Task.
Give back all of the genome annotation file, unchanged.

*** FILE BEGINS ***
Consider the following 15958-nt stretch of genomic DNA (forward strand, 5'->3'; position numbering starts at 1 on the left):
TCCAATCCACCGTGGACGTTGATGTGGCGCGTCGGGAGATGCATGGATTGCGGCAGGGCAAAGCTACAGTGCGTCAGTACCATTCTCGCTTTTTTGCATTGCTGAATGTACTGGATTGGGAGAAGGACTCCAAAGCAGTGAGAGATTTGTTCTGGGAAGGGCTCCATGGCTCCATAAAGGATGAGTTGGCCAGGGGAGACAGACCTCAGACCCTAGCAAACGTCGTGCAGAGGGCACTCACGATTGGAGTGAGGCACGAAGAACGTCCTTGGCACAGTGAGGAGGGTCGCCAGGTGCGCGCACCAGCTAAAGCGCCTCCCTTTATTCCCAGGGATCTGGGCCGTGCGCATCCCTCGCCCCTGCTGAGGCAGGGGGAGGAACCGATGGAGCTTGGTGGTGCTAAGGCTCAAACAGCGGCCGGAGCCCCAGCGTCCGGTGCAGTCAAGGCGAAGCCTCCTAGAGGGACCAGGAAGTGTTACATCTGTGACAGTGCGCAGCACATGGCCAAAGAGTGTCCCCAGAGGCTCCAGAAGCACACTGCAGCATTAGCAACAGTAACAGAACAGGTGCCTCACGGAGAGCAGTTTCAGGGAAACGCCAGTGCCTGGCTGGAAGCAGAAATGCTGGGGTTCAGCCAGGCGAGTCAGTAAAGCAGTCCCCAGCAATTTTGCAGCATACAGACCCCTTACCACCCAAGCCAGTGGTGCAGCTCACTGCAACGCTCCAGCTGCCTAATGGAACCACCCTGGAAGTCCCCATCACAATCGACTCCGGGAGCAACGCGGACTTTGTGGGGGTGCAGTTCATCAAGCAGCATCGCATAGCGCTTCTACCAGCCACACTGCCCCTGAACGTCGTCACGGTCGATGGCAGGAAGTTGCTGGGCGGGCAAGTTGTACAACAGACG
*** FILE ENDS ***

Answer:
Consider the following 15958-nt stretch of genomic DNA (forward strand, 5'->3'; position numbering starts at 1 on the left):
TCCAATCCACCGTGGACGTTGATGTGGCGCGTCGGGAGATGCATGGATTGCGGCAGGGCAAAGCTACAGTGCGTCAGTACCATTCTCGCTTTTTTGCATTGCTGAATGTACTGGATTGGGAGAAGGACTCCAAAGCAGTGAGAGATTTGTTCTGGGAAGGGCTCCATGGCTCCATAAAGGATGAGTTGGCCAGGGGAGACAGACCTCAGACCCTAGCAAACGTCGTGCAGAGGGCACTCACGATTGGAGTGAGGCACGAAGAACGTCCTTGGCACAGTGAGGAGGGTCGCCAGGTGCGCGCACCAGCTAAAGCGCCTCCCTTTATTCCCAGGGATCTGGGCCGTGCGCATCCCTCGCCCCTGCTGAGGCAGGGGGAGGAACCGATGGAGCTTGGTGGTGCTAAGGCTCAAACAGCGGCCGGAGCCCCAGCGTCCGGTGCAGTCAAGGCGAAGCCTCCTAGAGGGACCAGGAAGTGTTACATCTGTGACAGTGCGCAGCACATGGCCAAAGAGTGTCCCCAGAGGCTCCAGAAGCACACTGCAGCATTAGCAACAGTAACAGAACAGGTGCCTCACGGAGAGCAGTTTCAGGGAAACGCCAGTGCCTGGCTGGAAGCAGAAATGCTGGGGTTCAGCCAGGCGAGTCAGTAAAGCAGTCCCCAGCAATTTTGCAGCATACAGACCCCTTACCACCCAAGCCAGTGGTGCAGCTCACTGCAACGCTCCAGCTGCCTAATGGAACCACCCTGGAAGTCCCCATCACAATCGACTCCGGGAGCAACGCGGACTTTGTGGGGGTGCAGTTCATCAAGCAGCATCGCATAGCGCTTCTACCAGCCACACTGCCCCTGAACGTCGTCACGGTCGATGGCAGGAAGTTGCTGGGCGGGCAAGTTGTACAACAGACG